McLaren looked strong to begin with, but recently their form has caused much speculation. McLaren cannot be ignored though and I’m certain they will be among the fastest in Melbourne. Lewis Hamilton now understands how a championship is put together, and Heikki Kovalainen will be desperate to prove his worth and stay at the Woking-based team.

[poll id=”35″]

BMW/Toyota

BMW were one of the first teams to run an interim car late last year, and following on from their maiden victory in 2008, the Swiss-German team will be wanting to improve further. Robert Kubica is considered a very fast driver, and Nick Heidfeld is a safe pair of hands. The car hasn’t been spectacular so far, but it would be foolish to suggest they won’t be able to at least equal their 2008 performance.

From testing, we can see that the Toyota TF109 is reliable, the car having completed an awful lot of miles in Bahrain and Spain. They improved beyond expectation in 2008 and could very well be the dark horses for 2009. Jarno is handy in qualifying, and Timo Glock impressed last time around.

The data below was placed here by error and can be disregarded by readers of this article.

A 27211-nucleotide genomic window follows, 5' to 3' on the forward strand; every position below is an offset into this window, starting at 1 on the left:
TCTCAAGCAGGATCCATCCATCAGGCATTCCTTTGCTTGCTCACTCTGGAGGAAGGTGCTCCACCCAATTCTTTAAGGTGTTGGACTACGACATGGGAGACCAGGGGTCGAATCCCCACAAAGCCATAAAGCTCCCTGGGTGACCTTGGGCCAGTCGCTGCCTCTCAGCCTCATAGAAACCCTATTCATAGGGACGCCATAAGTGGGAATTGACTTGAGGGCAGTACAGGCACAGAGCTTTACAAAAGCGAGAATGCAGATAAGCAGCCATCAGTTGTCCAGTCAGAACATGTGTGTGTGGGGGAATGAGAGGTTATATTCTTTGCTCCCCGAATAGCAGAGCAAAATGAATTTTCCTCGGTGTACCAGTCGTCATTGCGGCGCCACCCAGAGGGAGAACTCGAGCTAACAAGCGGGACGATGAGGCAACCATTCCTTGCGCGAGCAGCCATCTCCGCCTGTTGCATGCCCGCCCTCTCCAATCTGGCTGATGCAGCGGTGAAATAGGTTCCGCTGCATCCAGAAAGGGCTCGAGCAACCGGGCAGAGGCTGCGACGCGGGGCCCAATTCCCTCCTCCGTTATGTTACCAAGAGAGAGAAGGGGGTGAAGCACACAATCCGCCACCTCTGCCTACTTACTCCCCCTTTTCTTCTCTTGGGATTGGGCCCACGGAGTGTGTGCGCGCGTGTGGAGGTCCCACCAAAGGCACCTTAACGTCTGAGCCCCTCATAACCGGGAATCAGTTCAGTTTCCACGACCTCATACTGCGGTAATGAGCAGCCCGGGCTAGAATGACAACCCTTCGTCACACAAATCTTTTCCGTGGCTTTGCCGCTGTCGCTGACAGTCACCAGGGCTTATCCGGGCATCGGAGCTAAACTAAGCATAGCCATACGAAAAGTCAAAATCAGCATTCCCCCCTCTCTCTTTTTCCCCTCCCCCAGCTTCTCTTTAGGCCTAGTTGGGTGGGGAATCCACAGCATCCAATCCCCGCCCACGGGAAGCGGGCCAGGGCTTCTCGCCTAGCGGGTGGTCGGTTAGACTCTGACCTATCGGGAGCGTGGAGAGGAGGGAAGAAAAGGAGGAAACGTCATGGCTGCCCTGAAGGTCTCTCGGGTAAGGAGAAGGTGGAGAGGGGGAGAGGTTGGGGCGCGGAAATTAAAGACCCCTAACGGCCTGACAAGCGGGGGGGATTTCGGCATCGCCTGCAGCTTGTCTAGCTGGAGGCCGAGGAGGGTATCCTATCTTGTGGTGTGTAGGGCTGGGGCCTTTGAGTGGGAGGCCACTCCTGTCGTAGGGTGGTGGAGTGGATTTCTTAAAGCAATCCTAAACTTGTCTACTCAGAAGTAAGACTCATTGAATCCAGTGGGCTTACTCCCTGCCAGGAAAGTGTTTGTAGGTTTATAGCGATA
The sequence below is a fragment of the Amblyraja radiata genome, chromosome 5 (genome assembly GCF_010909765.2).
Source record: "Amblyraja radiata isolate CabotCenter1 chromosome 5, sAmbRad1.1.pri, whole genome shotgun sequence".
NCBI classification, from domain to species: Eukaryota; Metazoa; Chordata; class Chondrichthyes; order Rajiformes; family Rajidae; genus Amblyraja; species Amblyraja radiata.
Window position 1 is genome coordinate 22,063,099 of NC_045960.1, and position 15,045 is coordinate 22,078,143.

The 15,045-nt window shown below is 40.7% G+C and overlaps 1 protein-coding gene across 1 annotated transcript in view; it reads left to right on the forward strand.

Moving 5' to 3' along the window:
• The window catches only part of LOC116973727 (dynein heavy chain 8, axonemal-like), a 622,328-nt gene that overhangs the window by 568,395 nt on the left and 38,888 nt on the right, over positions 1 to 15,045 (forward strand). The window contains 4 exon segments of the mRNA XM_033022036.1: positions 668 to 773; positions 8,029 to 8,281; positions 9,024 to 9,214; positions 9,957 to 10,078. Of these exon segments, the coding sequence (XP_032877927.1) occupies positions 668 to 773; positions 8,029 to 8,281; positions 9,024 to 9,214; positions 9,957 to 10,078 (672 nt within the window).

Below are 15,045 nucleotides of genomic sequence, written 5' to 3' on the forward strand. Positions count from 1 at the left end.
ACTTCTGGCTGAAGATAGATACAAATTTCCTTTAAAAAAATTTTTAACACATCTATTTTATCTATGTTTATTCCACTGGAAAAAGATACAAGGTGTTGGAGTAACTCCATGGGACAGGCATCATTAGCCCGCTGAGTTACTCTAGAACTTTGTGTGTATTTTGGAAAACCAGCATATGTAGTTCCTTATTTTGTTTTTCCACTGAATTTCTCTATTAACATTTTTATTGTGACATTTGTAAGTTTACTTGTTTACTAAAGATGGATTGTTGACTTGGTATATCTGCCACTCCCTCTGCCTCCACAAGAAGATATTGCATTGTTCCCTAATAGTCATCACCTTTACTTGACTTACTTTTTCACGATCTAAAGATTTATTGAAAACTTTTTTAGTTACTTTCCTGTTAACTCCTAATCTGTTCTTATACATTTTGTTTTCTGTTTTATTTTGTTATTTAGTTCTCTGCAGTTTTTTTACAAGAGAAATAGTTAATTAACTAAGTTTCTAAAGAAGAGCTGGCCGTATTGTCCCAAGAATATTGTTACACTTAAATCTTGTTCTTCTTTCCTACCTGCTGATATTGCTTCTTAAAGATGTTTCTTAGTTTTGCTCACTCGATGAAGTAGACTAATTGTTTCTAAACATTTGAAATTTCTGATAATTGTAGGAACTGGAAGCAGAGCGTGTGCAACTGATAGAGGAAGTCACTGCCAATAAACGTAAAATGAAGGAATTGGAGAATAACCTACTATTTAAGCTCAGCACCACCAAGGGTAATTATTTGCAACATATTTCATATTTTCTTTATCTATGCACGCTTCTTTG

[poll id=”36″]

Renault/Red Bull

Renault are a very hard team to judge thus far in 2009. The R29 hasn’t been blitzing the circuits, and the times set by Messrs Alonso and Piquet have varied wildly. Fernando has placed the car near the top, while Nelson has placed the same car near the bottom. Vice versa has also happened. The two previous cars from Enstone haven’t been superb, but the improvements towards the tail end of 2008 cannot be ignored, and nor can the only double champion on the grid.

Red Bull too are quite hard to figure out at the moment. Like in the past, it would appear the Newey-designed chassis is very good, but it would also appear that the compromise on reliability may also have been carried over. In the cockpit though they do have two very good drivers. Mark Webber is safe (when not cycling) and Sebastian Vettel is quick. The inter-team battle will be fascinating, but I’m not sold on the car just yet.